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Hey, guys! I did it. I tried surfing for the first time in 36 years. Something I was so afraid to do for so long…became something important to try. Boy, was this truly a Meditation in Motion. Such a deep and profound experience it was…and I couldn’t help but relate it back to yoga, new yoga students and what happens when we give all our power away to a teacher…
Have you harbored any fears lately?
Have you felt so afraid to face something, either because you got hurt by it in the past or because you had zero f*cking clue about what would happen?
Where does our brain come from when it sends these fear signals throughout our mind-body? Why does it have this deeply ingrained mechanism that wants to protect us from undue harm?
I won’t get into the biology, but I can say that sometimes we benefit from overriding these “warnings” and trying something new.
Yoga for Surfers: A Whole Mind-Body Exercise in Trust and Movement
Not only did I realize that transitioning from lying prone on the surfboard to standing up was literally a sequence of Cobra Pose to Warrior II in fluid succession, I also discovered that looking down at the board in order to plant the Feet was the very thing that caused me to tumble off the board and into the ocean water.
(This ties back into last week’s Foot Yoga video, where you were asked to take slow steps up a piece of resistance band without looking down).
**Didnt join my list until after I sent the video? No prob. Read my interview with Nick St. Louis of the Foot Collective Here**
So, what does looking down on the board mean? It can reflect a lack of trust in the self…to trust that the feet can sense the large and very wide beginners surfboard…to trust that if you just looked ahead towards the sand that the wave could safely carry you all the way back to shore.
And although I caught the very first wave, I did wipe out several times before catching 2 more waves.
This was while learning from a local Lombok instructor.
THE YOGA OF SURFING
When you have a teacher telling you exactly what to do and at what time, it can be so helpful your first time around. Whether it’s practicing yoga poses or catching your first few waves. It’s hard to know every single detail when you’re just starting out.
At some point, as you practice some more, you begin to internalize these cues that your teacher has given you over and over.
This is when you must start experimenting on your own. Known as “self-practice” or a “home practice”, you would start doing the sequences on your own time. This is the only way you can really begin to notice how your mind-body responds when you do certain things. This is the best way for you to discover what serves you (and what doesn’t).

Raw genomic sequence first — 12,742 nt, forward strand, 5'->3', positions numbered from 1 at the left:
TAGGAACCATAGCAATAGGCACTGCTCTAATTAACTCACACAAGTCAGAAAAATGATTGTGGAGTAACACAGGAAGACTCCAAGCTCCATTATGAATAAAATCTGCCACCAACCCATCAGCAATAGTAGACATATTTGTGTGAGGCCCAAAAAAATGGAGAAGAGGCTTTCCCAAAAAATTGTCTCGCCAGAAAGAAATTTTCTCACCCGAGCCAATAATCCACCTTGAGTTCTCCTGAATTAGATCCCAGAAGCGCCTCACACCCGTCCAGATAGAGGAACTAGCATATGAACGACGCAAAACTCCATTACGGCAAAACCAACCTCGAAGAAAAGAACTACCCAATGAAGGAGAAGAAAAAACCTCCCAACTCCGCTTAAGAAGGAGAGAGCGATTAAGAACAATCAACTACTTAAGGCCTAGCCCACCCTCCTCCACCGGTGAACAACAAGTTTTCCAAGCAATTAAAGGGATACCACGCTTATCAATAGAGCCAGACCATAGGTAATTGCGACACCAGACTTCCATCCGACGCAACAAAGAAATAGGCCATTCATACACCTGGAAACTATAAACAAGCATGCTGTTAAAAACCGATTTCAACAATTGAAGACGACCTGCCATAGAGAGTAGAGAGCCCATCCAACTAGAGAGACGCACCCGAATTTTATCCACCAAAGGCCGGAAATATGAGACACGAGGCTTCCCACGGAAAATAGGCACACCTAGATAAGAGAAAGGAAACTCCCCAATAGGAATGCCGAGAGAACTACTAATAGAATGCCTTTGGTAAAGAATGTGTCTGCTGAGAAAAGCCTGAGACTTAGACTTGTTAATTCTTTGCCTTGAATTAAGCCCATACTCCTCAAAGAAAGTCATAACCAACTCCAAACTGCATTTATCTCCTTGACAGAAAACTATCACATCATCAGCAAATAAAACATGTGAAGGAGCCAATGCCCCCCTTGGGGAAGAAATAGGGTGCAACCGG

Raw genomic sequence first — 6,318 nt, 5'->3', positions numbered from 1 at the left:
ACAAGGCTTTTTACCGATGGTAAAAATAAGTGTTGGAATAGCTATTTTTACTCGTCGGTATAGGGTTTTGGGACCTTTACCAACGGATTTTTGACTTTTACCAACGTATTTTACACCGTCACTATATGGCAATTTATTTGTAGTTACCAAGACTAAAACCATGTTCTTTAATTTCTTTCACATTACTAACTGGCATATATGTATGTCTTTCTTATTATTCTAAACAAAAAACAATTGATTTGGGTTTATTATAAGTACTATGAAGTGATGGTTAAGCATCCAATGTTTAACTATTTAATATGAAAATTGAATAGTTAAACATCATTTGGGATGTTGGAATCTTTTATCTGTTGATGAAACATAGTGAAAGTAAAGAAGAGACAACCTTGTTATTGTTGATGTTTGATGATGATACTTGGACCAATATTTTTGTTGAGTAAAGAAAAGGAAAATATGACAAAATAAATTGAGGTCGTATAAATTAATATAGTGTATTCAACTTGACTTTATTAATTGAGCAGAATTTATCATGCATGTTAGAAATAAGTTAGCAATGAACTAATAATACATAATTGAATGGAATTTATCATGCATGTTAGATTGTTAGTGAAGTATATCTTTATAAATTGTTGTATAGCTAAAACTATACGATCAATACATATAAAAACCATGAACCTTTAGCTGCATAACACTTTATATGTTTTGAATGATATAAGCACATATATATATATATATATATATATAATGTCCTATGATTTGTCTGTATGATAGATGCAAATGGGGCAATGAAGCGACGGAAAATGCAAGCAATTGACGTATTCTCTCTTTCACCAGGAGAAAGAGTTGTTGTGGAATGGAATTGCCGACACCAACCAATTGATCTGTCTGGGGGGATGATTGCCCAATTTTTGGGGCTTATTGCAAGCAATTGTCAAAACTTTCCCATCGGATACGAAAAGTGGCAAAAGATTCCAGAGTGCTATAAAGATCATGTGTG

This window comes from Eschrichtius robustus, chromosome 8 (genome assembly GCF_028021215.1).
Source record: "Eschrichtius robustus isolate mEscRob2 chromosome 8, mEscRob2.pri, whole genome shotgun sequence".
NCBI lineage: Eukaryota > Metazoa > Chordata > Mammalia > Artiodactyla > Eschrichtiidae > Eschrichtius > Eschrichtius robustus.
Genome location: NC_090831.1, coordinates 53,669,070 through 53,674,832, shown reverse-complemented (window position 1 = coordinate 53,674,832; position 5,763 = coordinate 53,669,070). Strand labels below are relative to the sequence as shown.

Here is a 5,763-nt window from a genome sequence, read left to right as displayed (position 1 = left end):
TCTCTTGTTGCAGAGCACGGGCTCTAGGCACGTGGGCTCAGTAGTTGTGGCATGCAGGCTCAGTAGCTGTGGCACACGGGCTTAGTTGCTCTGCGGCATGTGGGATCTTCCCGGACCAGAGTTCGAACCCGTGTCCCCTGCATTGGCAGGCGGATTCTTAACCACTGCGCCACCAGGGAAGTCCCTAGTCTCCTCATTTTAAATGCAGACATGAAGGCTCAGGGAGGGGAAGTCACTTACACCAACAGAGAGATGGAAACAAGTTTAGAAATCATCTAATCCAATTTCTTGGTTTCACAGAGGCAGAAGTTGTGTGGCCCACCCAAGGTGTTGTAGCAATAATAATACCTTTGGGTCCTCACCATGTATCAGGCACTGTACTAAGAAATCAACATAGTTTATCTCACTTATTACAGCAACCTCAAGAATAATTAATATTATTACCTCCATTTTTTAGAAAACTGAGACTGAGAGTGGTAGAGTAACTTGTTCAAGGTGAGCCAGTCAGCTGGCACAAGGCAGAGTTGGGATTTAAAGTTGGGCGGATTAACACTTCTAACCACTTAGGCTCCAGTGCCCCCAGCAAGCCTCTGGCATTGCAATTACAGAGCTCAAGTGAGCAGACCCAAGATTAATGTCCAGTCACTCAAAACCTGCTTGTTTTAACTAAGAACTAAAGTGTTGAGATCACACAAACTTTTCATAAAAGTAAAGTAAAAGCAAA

I was so excited to catch a few waves with the help of my surf instructor.
Trying to catch them on my own the next day was a different story.
What waves were good to surf? When should I start paddling? Why do I need to even paddle when my instructor pushed my board for me? Why was it so scary to stand up on the board when the water was so shallow and the waves were so small and slow?
All these fears could have made me wish I took another surf lesson, but in the end I ended up teaching my mind-body so much more than a teacher could’ve. He only had a limited amount of time with me before I need to take it upon myself to discover all the things that take all the time in the world.
Needless to say, surfing “super beginner” waves were 20x more difficult without the instructor. I ate it way more times, caught 2 waves (on my belly), and stood up twice for waves that already passed me by.
This isn’t to boast or to complain. All of these things pale in comparison to the one benefit I really gained from this self-practice…
The one thing that I discovered was Trust. Trust in the process. Trust in myself.
There is this trust in the self that begins to grow the more you step outside of your comfort zone. The more you show your nervous system that, yes, you’re doing something completely new (and that you are just fine).
There is this patience that re-establishes equanimity in your mind when you’re waiting for that one wave to roll on by. It could take minutes. It could take hours. But, even advanced surfers don’t always catch a wave when they visit the water. And if you do catch that right wave at that right time, you are truly uniting with the water. You are yoked with the ocean. You and the beach are practicing yoga.
TRY THIS YOGA SEQUENCE TO PREP FOR SURFING (OR TO IMAGINE YOU ARE)
The one thing I thought of when I began to surf was just how these movements were so similar to yoga poses taught in class.
Lying on the surfboard, my hands were prepared for Cobra Pose.
Standing up on the surfboard, my feet were in Goddess/Temple pose and my arms were out like Warrior II.
So, here’s a sequence I’m sharing with you that best describes my experience with surfing. You may try it out to prepare for your own surfing experience, or you can just move through this sequence as a nice body warm-up.
You can use a sturdy lounge chair, or simply practice this on the floor.
Try these out, send me an email and let me know how it goes! Need to see the whole video? Just join my list and get free access to it, along with a whole bunch of other yoga resources.
Whether you have access to a beach or not, this can be a really great strength-building sequence without using any props.
Julie (Your Head Rogue Yogi)